We are excited about how well Simon did at the CHI 2010 Interactive Demo session last week. Our demo got a lot of traffic, especially during the opening event on Monday evening, and even got some coverage on PC World (who did the video below), engadget, and NPR.
This was Simon’s first venture out of the lab, so it has been interesting for forcing us to do more on-board perception, and generally putting the platform through its paces. We were doing an interactive learning demo, using active learning, where Simon learns a “cleaning up” task. The human teacher provides examples of what goes where. Simon uses these examples to build a model of what goes in each location. The teacher can also ask Simon if he has any questions, and the robot will point to or pick up an object that it is least certain about where it goes. In addition to learning, we added perception capabilities to give Simon more ambient awareness of the environment, with an attention mechanisms that pays attention to visually salient cues as determined by the Itti saliency model, as well as faces, and loud sounds.
Simon got to interact with hundreds of people, and was particularly popular with kids of the conference attendees.
And also got to meet the designer of his head shells, Carla Diana, who finally got to see the finished product in person.
Hyun Lee recently defended her thesis at the MIT Media Lab, exploring the thought provoking topic of “storied objects”. Her work is centered on the design of everyday objects that can record their experience in the world, and summarize that into a story. Her most extensive example is a park bench that records audio and then later can segment and splice together it’s history of interactions into a summary of both the ambient and novel sounds it has heard.
This leads to several design questions about these artifacts. One that is particularly relevant to social robots is whether or not “storied objects” should have a human form and a human story? Or are they new entities altogether with a different perspectives and a different voices? In the park bench example, she explicitly did not want the object to have a human form or a human story, and designed the bench to have a park bench oriented story, put together from the events that happened to the bench.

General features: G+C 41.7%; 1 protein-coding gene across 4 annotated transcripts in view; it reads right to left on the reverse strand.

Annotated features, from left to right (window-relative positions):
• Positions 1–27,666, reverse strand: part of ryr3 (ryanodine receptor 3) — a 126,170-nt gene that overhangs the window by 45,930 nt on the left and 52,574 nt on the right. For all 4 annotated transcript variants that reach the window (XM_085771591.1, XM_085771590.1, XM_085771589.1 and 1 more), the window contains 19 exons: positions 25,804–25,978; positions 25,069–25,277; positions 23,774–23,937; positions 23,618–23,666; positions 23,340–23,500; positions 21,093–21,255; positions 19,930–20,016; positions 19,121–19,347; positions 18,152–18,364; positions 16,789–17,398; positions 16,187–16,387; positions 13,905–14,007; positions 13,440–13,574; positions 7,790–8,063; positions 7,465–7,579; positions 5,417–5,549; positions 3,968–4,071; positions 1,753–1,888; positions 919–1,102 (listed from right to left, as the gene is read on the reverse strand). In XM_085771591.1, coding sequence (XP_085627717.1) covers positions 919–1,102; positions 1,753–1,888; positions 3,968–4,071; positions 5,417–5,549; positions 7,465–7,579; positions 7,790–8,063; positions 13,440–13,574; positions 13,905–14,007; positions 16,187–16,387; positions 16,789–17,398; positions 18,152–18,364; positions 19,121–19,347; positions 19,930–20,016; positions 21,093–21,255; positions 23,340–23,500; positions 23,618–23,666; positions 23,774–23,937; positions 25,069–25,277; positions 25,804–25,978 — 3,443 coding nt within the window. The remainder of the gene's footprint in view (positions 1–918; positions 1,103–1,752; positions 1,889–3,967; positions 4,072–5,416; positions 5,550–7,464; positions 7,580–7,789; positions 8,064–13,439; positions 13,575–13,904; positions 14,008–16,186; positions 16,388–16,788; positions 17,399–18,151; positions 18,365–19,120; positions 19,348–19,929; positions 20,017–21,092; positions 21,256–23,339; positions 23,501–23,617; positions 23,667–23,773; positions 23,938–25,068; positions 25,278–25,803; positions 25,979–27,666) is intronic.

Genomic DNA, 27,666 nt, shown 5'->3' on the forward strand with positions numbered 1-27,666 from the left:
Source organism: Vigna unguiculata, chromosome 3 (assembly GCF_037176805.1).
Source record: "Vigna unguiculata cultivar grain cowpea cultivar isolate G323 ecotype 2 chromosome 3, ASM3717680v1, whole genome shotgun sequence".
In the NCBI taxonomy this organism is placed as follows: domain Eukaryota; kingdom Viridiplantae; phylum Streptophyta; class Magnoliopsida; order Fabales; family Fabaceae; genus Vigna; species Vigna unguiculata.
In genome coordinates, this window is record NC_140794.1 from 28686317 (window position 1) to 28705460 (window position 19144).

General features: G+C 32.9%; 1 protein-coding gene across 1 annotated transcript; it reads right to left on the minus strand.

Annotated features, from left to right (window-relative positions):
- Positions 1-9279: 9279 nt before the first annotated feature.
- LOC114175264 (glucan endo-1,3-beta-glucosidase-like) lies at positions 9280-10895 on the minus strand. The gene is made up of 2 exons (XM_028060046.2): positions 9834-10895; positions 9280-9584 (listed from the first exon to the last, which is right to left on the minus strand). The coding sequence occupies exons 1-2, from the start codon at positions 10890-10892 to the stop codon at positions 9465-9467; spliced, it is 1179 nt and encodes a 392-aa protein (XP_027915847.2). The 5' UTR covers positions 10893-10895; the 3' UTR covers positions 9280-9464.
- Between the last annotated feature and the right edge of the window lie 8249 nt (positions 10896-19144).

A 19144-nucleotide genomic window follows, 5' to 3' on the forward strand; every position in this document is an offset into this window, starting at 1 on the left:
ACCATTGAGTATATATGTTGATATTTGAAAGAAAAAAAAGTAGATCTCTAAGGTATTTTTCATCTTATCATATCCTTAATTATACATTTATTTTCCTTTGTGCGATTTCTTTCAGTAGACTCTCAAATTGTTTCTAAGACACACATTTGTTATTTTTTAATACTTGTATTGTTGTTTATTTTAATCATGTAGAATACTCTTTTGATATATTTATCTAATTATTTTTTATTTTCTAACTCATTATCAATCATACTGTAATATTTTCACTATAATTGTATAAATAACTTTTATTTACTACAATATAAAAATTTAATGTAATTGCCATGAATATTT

In the field of social robots there is a lot of question over how human-like the physical form and the behavior of a robot should be. A design perspective highlights the importance of choices of form and how this has to be tightly integrated with function.
Why (or why not) build your robot to be human-like or anthropomorphic?
One practical reason to build a human-like robot is that the artifacts of our world are built for a human form, so for example a robot with human-like hands will be well suited to use everyday tools in the kitchen or on a construction site.
Additionally, the form of the robot communicates the capabilities of the robot to the human partner interacting with it. People have a tendency to anthropomorphize, talking about and treating objects like social actors, even basic computers. If the robot has a face, or eyes, or other human-like features, it will be easy for a human partner to anthropomorphize, allowing it can take advantage of human-like nonverbal communication. But the catch: then you HAVE to implement these skills…e.g., your robot shouldn’t have human-like eyes if it’s not going to use them to communicate in the way that people interacting with it will expect.